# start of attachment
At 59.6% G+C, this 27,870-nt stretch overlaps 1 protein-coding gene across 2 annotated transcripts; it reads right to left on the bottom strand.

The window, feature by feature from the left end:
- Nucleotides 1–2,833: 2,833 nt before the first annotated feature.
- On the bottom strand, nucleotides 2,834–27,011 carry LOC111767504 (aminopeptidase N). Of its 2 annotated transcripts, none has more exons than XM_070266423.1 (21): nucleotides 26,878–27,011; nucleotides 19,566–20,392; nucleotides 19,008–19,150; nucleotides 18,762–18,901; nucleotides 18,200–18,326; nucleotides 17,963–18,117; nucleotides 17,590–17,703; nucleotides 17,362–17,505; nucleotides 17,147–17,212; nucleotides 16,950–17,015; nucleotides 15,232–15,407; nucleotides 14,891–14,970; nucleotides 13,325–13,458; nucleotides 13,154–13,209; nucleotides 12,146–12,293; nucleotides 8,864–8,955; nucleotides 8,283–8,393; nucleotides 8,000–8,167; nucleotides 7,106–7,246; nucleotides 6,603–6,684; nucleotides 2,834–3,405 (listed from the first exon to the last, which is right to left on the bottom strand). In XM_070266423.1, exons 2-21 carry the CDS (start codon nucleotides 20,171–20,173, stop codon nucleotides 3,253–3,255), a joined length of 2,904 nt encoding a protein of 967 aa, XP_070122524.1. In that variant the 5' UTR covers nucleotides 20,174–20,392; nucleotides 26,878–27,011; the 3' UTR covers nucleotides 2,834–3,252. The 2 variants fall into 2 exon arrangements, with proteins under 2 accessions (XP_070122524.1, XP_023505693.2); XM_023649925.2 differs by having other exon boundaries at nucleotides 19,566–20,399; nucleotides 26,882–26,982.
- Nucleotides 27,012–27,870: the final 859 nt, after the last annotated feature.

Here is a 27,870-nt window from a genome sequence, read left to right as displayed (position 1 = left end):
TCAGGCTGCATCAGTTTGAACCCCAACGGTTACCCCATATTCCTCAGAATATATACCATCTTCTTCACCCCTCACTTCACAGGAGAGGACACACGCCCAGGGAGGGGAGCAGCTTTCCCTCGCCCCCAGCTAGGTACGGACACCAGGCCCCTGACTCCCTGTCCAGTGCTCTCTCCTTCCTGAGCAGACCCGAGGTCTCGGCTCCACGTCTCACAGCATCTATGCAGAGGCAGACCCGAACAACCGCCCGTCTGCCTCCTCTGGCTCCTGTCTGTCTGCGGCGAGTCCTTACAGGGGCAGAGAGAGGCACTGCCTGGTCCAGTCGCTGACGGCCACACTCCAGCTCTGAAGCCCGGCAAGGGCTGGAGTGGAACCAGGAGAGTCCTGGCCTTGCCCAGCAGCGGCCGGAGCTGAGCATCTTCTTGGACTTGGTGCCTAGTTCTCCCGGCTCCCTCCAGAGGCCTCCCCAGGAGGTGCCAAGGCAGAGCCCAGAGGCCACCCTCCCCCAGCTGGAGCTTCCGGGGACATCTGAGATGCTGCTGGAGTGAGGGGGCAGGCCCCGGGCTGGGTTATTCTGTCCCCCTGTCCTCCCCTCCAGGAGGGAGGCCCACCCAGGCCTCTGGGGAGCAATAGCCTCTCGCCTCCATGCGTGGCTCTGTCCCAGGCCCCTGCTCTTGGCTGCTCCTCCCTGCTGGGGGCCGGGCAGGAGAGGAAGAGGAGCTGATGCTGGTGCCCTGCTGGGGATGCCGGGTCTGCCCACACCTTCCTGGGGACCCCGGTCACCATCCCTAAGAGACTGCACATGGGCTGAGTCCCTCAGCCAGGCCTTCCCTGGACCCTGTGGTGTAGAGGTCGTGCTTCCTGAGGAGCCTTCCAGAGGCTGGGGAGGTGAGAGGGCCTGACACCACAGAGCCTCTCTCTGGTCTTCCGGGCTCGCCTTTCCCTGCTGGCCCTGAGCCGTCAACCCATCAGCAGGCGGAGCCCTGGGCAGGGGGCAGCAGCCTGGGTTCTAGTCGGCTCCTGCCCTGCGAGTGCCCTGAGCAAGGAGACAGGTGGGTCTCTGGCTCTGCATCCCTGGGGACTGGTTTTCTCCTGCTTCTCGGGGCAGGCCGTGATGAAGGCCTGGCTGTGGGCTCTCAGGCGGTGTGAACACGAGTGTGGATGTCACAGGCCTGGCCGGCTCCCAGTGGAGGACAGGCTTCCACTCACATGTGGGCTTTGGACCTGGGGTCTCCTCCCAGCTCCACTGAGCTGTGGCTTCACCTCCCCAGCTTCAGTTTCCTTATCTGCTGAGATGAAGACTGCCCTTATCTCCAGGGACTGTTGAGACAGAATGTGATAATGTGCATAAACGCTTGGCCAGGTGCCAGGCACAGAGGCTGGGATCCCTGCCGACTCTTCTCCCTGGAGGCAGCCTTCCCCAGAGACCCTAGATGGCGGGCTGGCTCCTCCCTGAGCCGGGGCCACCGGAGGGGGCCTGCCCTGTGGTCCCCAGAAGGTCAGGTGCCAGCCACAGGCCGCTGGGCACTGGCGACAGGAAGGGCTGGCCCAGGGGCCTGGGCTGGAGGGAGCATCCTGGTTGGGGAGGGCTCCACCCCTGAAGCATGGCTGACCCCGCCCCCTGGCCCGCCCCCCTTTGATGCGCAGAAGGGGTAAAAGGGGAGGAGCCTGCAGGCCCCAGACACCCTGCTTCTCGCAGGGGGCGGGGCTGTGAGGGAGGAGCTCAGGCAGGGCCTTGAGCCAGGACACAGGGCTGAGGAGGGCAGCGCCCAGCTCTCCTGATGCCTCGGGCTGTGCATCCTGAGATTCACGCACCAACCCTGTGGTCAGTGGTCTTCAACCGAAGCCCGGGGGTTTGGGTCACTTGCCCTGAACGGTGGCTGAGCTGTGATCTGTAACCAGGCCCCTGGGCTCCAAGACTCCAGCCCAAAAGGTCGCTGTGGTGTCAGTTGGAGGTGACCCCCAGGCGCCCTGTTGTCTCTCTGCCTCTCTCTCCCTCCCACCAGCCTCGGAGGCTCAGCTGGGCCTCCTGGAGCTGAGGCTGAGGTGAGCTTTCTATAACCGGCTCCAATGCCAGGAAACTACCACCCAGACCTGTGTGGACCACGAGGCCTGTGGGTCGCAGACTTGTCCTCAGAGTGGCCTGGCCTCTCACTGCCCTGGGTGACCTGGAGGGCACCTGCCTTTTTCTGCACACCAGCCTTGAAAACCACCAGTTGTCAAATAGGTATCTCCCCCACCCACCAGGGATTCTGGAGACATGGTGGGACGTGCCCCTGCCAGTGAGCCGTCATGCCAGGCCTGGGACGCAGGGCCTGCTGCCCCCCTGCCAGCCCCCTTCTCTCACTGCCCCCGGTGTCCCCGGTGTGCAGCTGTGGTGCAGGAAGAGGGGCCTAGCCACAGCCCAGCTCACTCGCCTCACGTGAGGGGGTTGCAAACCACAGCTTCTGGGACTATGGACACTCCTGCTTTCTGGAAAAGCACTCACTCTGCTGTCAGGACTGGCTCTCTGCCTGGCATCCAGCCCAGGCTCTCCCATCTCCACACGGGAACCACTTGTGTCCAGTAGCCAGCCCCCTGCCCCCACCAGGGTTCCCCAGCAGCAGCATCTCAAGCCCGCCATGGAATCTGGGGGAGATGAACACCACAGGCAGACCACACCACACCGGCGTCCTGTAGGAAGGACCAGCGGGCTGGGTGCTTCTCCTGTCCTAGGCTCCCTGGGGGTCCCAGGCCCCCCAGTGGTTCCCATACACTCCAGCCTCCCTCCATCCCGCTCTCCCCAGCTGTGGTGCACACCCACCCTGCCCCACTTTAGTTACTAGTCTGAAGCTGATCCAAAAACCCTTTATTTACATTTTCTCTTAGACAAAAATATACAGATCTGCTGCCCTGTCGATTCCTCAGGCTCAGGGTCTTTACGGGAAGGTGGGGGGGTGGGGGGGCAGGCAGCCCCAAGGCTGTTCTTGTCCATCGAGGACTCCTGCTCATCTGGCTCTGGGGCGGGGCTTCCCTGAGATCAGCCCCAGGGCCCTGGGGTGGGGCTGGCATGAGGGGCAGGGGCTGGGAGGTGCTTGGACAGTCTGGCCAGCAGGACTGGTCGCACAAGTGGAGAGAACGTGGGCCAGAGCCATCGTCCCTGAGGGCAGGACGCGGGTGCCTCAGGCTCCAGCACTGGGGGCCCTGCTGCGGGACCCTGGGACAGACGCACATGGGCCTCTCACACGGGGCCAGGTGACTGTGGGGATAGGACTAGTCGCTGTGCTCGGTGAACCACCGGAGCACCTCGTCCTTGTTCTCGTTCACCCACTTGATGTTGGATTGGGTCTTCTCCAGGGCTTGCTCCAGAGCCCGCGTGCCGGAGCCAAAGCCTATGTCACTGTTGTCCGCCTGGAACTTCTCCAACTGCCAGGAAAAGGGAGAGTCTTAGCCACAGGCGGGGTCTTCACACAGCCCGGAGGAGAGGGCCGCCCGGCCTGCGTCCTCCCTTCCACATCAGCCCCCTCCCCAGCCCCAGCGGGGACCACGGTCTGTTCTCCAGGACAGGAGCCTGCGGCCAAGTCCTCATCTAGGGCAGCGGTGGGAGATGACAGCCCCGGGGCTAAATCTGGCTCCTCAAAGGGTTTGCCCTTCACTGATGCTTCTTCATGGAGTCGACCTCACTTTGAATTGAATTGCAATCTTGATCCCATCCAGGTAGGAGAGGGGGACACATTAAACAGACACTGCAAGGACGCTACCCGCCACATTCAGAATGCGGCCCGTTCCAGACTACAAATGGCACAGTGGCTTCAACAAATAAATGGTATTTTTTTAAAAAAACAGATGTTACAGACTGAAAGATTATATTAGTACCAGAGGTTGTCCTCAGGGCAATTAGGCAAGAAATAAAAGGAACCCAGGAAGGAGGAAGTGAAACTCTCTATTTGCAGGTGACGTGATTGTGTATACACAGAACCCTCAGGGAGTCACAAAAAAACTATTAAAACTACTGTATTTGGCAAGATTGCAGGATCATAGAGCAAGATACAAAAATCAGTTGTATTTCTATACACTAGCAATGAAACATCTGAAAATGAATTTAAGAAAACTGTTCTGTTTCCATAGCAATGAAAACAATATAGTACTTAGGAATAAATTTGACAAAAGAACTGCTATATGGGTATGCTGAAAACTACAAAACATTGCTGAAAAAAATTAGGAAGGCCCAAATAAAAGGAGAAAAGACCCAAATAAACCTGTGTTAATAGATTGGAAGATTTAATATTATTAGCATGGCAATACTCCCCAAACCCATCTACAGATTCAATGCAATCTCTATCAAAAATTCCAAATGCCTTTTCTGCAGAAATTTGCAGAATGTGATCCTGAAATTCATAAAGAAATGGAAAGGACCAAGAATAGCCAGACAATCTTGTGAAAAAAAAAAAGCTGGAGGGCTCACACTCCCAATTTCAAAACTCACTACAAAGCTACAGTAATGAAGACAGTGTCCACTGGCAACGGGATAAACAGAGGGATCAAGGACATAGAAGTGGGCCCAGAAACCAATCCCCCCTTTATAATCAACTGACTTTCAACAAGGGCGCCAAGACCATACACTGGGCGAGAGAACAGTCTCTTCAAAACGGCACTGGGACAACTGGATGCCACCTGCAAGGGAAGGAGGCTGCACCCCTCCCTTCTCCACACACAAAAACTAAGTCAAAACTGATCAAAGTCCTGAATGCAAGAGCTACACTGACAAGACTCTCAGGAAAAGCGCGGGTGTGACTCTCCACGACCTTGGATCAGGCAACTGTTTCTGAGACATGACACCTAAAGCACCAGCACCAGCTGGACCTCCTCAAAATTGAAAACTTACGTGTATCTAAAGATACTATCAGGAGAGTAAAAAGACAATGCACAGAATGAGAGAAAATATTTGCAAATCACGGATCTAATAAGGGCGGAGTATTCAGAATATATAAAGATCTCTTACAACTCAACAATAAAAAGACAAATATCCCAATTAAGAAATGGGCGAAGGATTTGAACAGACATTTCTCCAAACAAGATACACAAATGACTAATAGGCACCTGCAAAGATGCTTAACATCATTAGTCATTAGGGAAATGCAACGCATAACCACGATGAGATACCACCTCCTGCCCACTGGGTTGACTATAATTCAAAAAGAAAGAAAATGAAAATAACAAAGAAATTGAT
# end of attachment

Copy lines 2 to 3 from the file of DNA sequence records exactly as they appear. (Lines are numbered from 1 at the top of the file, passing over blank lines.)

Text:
The window, feature by feature from the left end:
- Nucleotides 1–2,833: 2,833 nt before the first annotated feature.